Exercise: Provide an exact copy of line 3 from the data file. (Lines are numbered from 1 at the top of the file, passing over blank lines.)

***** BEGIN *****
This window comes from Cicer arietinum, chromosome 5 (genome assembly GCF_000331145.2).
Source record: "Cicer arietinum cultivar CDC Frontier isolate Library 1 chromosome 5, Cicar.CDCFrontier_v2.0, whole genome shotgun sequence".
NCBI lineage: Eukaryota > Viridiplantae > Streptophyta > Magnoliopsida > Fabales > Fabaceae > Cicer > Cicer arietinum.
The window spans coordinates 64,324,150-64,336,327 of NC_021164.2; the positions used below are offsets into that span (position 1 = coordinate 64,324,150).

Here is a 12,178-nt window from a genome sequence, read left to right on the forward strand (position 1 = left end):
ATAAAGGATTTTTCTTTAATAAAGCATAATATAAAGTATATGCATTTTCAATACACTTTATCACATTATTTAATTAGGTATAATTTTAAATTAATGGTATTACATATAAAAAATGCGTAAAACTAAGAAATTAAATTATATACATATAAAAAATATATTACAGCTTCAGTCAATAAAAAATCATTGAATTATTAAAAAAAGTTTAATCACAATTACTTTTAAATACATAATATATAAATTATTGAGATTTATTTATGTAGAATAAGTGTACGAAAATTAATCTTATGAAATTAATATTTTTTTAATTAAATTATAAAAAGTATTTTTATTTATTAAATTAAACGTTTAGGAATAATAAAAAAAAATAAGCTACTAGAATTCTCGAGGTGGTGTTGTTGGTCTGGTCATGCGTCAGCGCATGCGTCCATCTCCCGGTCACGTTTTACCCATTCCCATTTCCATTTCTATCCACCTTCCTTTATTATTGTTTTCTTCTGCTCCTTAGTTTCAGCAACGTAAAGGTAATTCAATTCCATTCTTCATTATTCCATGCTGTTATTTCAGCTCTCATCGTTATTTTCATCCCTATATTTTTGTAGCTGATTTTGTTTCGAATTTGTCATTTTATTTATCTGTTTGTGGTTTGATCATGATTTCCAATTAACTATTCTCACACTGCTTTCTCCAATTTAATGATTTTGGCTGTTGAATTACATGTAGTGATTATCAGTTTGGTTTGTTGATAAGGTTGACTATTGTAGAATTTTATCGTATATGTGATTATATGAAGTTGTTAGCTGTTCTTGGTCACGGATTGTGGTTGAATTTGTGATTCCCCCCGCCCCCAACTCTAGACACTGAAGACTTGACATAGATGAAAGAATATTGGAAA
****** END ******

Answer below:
NCBI lineage: Eukaryota > Viridiplantae > Streptophyta > Magnoliopsida > Fabales > Fabaceae > Cicer > Cicer arietinum.